Call it a synopsis, a back copy, a blurb, or Satan’s revenge upon writers, the 200 or less words that describe a book always have the power to reduce a writer to tears. Over ten book into the game, I can honestly say I still hate blurbage with a passion. Why? Because being forced to distill a story down to one one-thousandth or less is cruel!
Ask me about my book, and you’ll probably get one of two types of responses:
- “Oh, it’s a fantasy romance. Coming out later this year.”
- “It’s about this guy who’s a king, and he’s succeeding his father on the throne, and has to pick an advisor, but the only one he can choose is a woman, and there’s never been a woman in that role before and… *fast forward three hours* … so in the end it all works out great! Or does it…? There’s a part two I’m working on now…”
The only time my mouth runs without pause until my voice is hoarse and my throat is parched is when I’m talking about my book. I’m a story teller. It’s in my nature to want to tell the story, not sell it. And that’s why blurbs have always been so hard for me: they have to sell the story. They’re a great big neon sign that says YOU WILL WANT TO READ THIS BOOK! and if they don’t say that, the books won’t sell.
The only thing I hate more than condensing stories is a sales pitch.
But what if I shift my thinking and approach the problem from a different angle? I won’t look at blurbs as summaries anymore, but rather very specific flash fiction. Summaries are for college essays and newspaper articles. They’re blah. But flash fiction? That’s exciting! That, I can do. It’s just a different way to tell the story. Quick, catchy, and as with all good fiction, leaves the reader desperate for more…
Beauty Queen Bounty
The sleepy town of Jupiter, Ohio has a secret: a gorgeous half-elf they took in as a child years ago. But the care of a Halfling is very expensive; Jupiter is now on the verge of bankruptcy and Tess is only seventeen years old! When a talent agent rolls into town, everyone’s eager to help Tess win the crown and the five million-dollar prize attached to it. But something about Nathaniel Lodi, Inc. isn’t quite up to snuff. The walking, talking corporation is too sharp, too observant, and asks far too many questions. After a series of unfortunate accidents leave Tess as the de facto competition winner, it becomes clear Mr. Lodi’s interest in the girl goes far sideways of a legitimate “college scholarship.” In the end, it may be up to Tess herself to save the day, and the town that gave her a chance at life.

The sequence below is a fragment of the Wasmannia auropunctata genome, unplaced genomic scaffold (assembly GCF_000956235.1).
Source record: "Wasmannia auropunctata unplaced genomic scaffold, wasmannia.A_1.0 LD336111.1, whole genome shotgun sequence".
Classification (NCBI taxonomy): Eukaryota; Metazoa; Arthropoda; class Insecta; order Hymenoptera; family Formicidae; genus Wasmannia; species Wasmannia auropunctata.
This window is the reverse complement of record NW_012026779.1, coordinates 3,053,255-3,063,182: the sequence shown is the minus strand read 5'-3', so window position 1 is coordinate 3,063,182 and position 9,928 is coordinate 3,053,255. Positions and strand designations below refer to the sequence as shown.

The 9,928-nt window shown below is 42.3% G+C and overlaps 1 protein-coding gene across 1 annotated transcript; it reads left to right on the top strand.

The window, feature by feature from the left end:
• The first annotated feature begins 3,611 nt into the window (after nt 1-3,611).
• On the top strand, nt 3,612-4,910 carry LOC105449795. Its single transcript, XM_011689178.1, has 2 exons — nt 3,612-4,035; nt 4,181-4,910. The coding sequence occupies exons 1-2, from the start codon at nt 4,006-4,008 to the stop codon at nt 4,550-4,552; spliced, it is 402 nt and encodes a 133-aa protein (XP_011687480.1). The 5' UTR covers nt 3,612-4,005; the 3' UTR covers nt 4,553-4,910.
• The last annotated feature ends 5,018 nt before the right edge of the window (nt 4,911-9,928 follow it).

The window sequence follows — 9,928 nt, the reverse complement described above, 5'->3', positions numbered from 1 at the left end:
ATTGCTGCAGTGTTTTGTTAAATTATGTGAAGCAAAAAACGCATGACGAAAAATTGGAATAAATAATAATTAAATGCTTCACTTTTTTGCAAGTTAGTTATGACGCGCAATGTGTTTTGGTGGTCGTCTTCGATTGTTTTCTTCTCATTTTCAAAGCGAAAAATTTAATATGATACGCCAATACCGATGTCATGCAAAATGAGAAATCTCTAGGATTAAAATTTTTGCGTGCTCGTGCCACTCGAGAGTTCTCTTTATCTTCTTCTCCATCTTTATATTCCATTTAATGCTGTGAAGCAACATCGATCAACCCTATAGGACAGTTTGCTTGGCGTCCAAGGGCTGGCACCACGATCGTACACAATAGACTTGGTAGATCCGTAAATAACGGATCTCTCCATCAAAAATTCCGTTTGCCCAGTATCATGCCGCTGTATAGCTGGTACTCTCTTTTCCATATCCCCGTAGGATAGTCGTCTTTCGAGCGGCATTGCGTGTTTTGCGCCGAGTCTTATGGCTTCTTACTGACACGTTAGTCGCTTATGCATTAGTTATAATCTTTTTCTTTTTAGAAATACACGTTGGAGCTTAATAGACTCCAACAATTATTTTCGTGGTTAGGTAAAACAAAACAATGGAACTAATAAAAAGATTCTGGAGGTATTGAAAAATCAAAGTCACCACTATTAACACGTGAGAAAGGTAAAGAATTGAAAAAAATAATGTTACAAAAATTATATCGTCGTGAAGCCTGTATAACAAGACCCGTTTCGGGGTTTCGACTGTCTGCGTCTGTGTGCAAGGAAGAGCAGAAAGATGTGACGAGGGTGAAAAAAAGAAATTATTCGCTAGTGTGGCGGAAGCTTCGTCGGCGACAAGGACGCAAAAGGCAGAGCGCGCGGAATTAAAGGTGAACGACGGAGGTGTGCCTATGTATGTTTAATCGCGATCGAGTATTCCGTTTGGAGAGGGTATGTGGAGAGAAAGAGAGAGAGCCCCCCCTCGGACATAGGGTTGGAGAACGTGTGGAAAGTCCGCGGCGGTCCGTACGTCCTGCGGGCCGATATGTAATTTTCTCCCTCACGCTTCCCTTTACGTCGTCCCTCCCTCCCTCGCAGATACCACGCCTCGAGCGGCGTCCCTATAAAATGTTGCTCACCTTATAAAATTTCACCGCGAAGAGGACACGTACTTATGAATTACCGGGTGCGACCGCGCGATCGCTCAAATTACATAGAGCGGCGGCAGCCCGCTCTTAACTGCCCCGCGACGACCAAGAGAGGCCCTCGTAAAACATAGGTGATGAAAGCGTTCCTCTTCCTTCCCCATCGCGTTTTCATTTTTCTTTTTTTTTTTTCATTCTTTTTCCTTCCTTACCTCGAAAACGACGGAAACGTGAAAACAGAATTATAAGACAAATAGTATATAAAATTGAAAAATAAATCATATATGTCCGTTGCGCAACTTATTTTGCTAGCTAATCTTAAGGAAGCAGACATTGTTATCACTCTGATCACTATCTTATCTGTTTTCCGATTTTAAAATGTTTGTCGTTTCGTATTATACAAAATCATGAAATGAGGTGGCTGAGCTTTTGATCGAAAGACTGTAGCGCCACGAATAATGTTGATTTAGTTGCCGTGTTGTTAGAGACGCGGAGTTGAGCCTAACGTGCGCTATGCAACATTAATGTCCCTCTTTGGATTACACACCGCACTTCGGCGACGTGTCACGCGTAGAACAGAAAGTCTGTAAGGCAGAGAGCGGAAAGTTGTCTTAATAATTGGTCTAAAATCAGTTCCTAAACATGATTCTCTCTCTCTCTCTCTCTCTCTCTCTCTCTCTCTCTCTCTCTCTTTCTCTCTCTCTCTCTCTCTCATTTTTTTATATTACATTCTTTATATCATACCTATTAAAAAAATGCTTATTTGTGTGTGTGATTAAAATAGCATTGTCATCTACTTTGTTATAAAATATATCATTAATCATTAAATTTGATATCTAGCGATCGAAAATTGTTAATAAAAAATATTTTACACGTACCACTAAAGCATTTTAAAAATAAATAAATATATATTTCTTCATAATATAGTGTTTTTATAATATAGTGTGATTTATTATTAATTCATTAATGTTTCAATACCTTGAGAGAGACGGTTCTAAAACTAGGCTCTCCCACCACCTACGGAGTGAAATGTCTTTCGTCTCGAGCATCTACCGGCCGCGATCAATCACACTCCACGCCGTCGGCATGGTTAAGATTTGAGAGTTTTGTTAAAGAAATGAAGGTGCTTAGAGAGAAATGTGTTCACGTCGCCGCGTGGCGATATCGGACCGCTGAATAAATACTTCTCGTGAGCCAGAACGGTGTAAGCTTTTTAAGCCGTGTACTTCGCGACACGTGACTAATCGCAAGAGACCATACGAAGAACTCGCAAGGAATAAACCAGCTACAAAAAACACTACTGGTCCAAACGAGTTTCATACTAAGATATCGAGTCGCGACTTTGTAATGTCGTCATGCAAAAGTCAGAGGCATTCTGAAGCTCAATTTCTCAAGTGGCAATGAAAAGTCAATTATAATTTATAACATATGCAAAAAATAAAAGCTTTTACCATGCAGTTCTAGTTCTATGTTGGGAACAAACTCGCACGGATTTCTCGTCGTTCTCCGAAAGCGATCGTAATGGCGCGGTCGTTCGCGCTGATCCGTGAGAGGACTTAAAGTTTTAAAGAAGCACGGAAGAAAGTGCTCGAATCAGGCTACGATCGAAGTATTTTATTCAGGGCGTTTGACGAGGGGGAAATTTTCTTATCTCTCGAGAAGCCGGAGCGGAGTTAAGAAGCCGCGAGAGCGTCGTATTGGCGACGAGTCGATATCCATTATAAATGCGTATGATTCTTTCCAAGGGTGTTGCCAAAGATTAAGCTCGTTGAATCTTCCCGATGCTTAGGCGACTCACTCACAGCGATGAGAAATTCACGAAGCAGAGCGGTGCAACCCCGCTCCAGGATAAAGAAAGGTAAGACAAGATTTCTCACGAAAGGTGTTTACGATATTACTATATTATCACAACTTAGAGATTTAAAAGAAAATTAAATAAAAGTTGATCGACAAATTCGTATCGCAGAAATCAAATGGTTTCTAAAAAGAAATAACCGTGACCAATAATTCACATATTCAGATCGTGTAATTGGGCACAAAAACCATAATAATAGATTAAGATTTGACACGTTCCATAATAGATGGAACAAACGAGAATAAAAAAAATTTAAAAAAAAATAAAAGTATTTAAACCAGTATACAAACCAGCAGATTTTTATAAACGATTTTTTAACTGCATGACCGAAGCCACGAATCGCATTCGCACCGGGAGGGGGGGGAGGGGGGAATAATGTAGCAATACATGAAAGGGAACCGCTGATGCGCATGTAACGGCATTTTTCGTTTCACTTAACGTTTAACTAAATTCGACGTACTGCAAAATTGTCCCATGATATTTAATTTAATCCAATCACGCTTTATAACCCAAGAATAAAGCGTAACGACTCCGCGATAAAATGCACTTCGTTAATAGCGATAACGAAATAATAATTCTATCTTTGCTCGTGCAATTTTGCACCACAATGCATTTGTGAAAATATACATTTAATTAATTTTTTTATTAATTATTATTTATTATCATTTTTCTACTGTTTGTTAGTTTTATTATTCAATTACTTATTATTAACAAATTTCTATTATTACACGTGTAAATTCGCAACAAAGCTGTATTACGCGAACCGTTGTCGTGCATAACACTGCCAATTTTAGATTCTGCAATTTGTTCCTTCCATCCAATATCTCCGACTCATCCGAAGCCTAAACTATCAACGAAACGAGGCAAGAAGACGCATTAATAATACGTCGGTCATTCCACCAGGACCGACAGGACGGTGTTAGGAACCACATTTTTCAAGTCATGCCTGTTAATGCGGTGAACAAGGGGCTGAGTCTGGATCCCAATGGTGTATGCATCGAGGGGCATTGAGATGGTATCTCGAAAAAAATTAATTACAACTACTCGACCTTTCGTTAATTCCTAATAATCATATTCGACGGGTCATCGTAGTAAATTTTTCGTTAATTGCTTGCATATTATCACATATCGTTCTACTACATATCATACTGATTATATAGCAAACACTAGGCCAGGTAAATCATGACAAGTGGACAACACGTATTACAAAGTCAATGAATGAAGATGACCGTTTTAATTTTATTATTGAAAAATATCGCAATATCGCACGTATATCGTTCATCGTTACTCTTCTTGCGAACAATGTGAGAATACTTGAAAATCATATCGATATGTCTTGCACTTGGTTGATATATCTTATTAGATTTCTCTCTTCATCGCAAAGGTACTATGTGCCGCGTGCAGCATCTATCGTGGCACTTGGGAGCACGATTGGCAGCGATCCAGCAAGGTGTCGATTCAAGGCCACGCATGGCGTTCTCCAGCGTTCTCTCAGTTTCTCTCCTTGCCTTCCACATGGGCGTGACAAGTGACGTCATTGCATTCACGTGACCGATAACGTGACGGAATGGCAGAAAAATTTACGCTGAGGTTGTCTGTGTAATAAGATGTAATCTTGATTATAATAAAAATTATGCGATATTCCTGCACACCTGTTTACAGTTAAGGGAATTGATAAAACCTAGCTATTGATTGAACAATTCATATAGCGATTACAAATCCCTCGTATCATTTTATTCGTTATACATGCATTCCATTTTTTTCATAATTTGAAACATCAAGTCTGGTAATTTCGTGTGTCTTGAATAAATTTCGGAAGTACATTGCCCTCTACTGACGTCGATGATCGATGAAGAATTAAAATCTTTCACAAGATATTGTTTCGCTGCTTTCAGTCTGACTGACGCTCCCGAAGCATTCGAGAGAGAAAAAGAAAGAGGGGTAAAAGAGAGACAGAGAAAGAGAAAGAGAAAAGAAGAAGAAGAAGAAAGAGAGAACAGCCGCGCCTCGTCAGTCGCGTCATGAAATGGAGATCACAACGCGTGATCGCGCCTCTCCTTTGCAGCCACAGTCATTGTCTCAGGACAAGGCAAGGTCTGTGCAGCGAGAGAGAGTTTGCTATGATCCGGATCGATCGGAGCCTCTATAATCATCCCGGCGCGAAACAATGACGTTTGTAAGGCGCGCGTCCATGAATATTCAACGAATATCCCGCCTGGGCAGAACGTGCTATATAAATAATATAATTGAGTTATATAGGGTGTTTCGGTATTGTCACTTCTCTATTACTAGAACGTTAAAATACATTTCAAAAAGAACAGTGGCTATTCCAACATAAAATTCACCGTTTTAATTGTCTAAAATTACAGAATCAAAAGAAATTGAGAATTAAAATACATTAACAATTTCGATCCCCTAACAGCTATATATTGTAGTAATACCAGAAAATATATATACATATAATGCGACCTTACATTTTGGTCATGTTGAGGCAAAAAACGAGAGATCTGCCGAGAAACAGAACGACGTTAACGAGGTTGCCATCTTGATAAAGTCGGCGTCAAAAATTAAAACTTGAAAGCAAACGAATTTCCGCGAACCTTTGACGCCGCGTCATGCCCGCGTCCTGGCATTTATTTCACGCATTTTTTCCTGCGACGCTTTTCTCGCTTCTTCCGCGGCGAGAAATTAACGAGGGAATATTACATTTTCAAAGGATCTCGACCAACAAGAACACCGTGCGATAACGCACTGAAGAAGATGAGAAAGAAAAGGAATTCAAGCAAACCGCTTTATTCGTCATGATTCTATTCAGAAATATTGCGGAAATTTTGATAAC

Would you read that book?
How ’bout this one:
It was only supposed to be a social experiment: put five strangers into close quarters and observe their day-to-day interactions as they solve a series of problems. The participants were carefully selected for their traits: a rebel, an academic, a salesman, a reject, and a priest. But somewhere along the line, someone made a mistake. The dynamics have shifted, and the scientists have broken off contact. Conditions inside continue to worsen, tempers run high, accidents happen… The experiment can be suspended the moment any of the subjects unlocks the door and steps outside. But if they do it before the timer runs down to zero, all five of them forfeit the promised cash payment of undisclosed amount. What will be their final straw? How far will they go for the hope of a reward?
Or maybe this one is more to your liking:
Your world is dead. They killed it. Earth is frozen, and nothing lives on the surface anymore, except them. They look human enough, with their symmetrical faces, and perfect smiles. They sound human, too, with lilting voices and perfect diction. The machines have gone to great lengths to convince us they’re just like us, but they’re not. Those perfect faces hide secrets that spell death for anyone stupid enough to look too closely. Their voices hiss commands that send thousands into slavery and torture. You can’t trust them, not even ERIS. He says he’s here to help, but I’ve seen him without his handsome face. Wake up! Your world is dead. You’re in my world now. And in it, you hide, you run, or you die.
What do they all have in common?
- They’re short. Each one is less than 150 words.
- They’re concise. One smooth block of text, no awkwardly short paragraphs or unnecessary line breaks.
- They tell a story. One paragraph sets the scene for the bigger plot. You know it’s not the whole picture, but you know enough to get the idea.
- They introduce characters as part of the story. Blurbs don’t need character bios. They just need to show where those characters fit in.
- They are dramatic. No la-dee-blah summary of the plot. The focus is on the main conflict, a reason why the story is being told, and why I should read it.
- They have a mystery built into them from the start. What does Mr. Lodi want with Tess? What happened to the scientists? How did machines get so smart, and who is this person telling me about it?
I made all these up from scratch, which might have made it somewhat easier than going the other way, but hey! There’s an idea! What if the blurb always came before the book? Worth a try, right? 😉
Until next time!